I knew my turn would surely come. I spent the last few years laughing when people were receiving these dubious degrees, so I will not accept it now. An honorary degree is an honour when it’s coming out of a proper institution, it is earned out of service but these degrees are a mockery to Zimbabwe.
On 14 February 2018, Bernard Manyenyeni was recalled as Mayor by Harare City Councillors. MDC-T Harare provincial chairperson Erick Murai confirmed that Harare councillors – mostly from the MDC-T – had passed a vote of no confidence in Manyenyeni on allegations that he was no longer co-operating with them and not following the wishes and aspirations of the opposition party, not taking party orders in the discharge of his duties, and replaced him with his deputy, Enock Mupamawonde. “He has been speaking his mind and not the position of council. He is a dictator and does not consult fellow councillors. Most importantly, he does not want to take instructions from the party on issues to do with workers and council management,” a councillor who requested anonymity, said. Manyenyeni has also been critical of the quality and calibre of councillors, saying residents should vote for those who are educated – a statement that has caused discomfort among city fathers. 
A major point Manyenyeni brought up was pay. Disproportionate remuneration between municipal employees and their government and private sector contemporaries. Municipal workers were paid far higher. For example, a Harare city council farm guard was being paid $907 per month while a Constable with the Zimbabwe Republic Police earned just $400, a Harare nursing sister earned $1 527 with private hospital employees in the same job being paid $1 000 while government nurses earned $500, and Sergeants within security departments in the city earn $1 266 while a Zimbabwe National Army soldier with the same rank earned just $600.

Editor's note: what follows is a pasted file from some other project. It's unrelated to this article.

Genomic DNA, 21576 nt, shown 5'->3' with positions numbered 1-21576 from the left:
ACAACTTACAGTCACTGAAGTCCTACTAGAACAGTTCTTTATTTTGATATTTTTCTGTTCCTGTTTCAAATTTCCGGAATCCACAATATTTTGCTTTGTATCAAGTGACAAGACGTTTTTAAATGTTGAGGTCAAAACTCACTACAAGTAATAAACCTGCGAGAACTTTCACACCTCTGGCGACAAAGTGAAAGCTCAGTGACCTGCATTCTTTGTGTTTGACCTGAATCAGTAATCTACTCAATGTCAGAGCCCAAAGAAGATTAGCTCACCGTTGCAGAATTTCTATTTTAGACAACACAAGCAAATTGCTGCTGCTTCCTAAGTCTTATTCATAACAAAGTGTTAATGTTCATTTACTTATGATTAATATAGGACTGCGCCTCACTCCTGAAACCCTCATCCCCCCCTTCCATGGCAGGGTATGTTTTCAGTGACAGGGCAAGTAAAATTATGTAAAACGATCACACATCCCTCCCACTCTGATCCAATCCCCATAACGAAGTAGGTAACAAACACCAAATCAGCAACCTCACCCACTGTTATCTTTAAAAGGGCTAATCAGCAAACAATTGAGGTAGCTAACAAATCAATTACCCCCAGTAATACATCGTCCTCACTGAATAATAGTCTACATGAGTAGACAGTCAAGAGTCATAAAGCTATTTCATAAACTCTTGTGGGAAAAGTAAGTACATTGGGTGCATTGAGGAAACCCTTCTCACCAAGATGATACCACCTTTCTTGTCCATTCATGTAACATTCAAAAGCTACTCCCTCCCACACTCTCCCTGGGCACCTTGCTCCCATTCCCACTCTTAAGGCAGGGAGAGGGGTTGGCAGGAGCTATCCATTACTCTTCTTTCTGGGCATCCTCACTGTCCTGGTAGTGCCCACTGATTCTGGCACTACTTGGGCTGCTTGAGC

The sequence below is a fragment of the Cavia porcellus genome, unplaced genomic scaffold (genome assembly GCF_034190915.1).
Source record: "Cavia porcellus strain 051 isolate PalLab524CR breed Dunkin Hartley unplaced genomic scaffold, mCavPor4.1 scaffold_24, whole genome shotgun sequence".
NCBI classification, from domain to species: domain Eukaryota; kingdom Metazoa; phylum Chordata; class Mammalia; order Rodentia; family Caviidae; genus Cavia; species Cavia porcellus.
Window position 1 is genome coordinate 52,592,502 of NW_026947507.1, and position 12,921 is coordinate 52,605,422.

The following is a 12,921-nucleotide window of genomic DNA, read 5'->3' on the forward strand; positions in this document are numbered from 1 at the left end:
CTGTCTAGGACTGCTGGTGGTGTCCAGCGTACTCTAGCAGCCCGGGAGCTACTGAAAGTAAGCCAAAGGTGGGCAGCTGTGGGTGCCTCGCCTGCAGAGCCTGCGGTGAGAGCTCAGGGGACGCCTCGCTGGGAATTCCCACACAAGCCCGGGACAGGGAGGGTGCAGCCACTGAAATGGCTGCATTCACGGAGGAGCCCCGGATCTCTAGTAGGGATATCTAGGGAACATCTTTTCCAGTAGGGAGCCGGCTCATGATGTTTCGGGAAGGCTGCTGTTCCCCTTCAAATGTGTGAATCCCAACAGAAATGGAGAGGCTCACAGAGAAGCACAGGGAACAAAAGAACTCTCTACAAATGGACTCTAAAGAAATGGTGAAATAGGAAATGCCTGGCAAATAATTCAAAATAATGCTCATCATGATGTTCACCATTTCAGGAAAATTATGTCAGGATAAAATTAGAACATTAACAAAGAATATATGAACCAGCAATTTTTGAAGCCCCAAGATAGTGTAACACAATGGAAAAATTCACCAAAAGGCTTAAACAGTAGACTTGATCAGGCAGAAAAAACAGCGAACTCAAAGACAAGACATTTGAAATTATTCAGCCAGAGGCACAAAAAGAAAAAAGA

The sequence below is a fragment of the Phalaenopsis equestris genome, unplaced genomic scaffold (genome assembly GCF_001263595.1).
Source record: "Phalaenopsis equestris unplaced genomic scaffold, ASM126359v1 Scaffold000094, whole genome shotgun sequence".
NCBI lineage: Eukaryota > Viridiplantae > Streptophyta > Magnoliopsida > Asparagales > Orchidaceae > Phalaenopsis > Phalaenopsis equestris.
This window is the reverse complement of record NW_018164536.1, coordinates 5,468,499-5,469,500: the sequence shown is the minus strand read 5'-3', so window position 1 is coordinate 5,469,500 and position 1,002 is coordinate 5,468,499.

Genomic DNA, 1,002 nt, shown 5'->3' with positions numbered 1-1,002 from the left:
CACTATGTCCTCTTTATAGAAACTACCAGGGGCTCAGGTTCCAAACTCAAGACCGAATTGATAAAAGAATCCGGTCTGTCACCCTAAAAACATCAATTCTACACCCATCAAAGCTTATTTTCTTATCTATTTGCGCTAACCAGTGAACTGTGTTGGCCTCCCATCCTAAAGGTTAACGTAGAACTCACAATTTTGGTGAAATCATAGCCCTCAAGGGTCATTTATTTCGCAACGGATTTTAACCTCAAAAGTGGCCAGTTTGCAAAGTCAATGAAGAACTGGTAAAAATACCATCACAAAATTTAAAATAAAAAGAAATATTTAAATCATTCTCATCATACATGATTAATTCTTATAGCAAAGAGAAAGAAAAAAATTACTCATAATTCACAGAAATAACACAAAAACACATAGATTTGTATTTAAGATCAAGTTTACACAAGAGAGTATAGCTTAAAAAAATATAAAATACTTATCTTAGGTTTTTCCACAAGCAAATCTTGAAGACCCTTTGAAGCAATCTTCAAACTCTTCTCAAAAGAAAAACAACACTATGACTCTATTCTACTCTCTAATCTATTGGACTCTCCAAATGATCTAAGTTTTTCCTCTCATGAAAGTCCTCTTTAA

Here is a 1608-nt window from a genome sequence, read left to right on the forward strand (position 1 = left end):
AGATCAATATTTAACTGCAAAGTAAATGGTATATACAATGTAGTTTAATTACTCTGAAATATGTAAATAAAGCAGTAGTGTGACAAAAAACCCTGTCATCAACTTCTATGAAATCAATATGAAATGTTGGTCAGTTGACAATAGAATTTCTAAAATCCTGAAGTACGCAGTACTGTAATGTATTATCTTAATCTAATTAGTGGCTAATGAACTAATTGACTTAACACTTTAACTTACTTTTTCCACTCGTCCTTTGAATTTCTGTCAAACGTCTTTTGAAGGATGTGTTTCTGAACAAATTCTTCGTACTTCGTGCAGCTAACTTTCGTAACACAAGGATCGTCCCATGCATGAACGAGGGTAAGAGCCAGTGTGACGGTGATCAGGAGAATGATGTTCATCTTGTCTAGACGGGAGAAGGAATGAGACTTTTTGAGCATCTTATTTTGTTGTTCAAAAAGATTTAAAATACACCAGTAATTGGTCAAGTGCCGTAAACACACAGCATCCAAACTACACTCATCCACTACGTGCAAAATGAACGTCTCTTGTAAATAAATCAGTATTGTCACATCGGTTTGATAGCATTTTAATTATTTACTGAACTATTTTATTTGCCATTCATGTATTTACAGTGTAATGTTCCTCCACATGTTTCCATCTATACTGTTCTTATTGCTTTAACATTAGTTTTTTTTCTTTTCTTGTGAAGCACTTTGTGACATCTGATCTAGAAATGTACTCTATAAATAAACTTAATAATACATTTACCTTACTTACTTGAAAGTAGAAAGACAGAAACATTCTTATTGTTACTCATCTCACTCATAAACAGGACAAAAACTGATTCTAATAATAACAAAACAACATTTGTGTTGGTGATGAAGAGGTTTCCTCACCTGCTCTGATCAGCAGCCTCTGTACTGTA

Reports have indicated that Harare uses over 80% of its revenue to pay salaries. This is contrary to a government directive that prescribes 70% service delivery expenditure with the remainder going towards wages. Harare's monthly salary bill stands at approximately $10 million against revenues of between $12 million and $13 million collected monthly. 
- Innocent Ruwende, Manyenyeni suspended, The Herald, Published:21 April 2016, Retrieved: 21 April 2016
- Alex Magaisa, Welcome to the “rule of law”: made in Zimbabwe, Alex Magaisa, Published: 29 June 2016, Retrieved:5 July 2016
- Innocent Ruwende and Ivan Zhakata, Manyenyeni arrested, The Herald, Published:30 June 2016, Retrieved5 July 2016
- Fungai Lupande, Court frees Manyenyeni, The Herald, Published:2 July 2016, Retrieved:5 July 2016
- Farayi Machamire, Harare Mayor snubs "bogus" degree, Daily News, published: May 10, 2017, retrieved: May 10, 2017
- MDC-T recalls Harare mayor Manyenyeni, Newsday, Published: 14 February 2018, Retrieved: 25 October 2019
- Zimbabwe: Harare City Farm Guards Earn Double Police, Army Wages, New Zimbabwe, Published: 1 January 2019, Retrieved: 25 October 2019
- Big Saturday Read: Conversation with former Harare Mayor, Ben Manyenyeni, Big Saturday Read, Published: 12 October 2019, Retrieved: 25 October 2019